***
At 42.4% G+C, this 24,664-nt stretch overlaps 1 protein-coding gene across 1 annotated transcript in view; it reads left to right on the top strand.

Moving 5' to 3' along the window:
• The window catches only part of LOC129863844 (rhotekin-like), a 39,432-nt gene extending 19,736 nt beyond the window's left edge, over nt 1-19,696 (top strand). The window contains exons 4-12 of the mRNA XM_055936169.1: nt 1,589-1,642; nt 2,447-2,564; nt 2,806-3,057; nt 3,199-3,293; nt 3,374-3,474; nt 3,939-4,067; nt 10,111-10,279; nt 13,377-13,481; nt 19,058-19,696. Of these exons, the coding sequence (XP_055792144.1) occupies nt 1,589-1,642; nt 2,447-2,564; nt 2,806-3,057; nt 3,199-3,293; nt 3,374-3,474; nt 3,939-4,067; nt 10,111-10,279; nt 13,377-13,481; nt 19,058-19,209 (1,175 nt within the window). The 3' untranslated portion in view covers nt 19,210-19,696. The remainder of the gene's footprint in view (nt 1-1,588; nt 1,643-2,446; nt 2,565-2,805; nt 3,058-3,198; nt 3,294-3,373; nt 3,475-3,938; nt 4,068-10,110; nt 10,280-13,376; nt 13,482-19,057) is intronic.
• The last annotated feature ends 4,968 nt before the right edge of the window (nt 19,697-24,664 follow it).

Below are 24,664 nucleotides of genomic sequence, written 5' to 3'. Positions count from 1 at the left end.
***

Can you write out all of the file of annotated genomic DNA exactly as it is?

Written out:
At 42.4% G+C, this 24,664-nt stretch overlaps 1 protein-coding gene across 1 annotated transcript in view; it reads left to right on the top strand.

Moving 5' to 3' along the window:
• The window catches only part of LOC129863844 (rhotekin-like), a 39,432-nt gene extending 19,736 nt beyond the window's left edge, over nt 1-19,696 (top strand). The window contains exons 4-12 of the mRNA XM_055936169.1: nt 1,589-1,642; nt 2,447-2,564; nt 2,806-3,057; nt 3,199-3,293; nt 3,374-3,474; nt 3,939-4,067; nt 10,111-10,279; nt 13,377-13,481; nt 19,058-19,696. Of these exons, the coding sequence (XP_055792144.1) occupies nt 1,589-1,642; nt 2,447-2,564; nt 2,806-3,057; nt 3,199-3,293; nt 3,374-3,474; nt 3,939-4,067; nt 10,111-10,279; nt 13,377-13,481; nt 19,058-19,209 (1,175 nt within the window). The 3' untranslated portion in view covers nt 19,210-19,696. The remainder of the gene's footprint in view (nt 1-1,588; nt 1,643-2,446; nt 2,565-2,805; nt 3,058-3,198; nt 3,294-3,373; nt 3,475-3,938; nt 4,068-10,110; nt 10,280-13,376; nt 13,482-19,057) is intronic.
• The last annotated feature ends 4,968 nt before the right edge of the window (nt 19,697-24,664 follow it).

Below are 24,664 nucleotides of genomic sequence, written 5' to 3'. Positions count from 1 at the left end.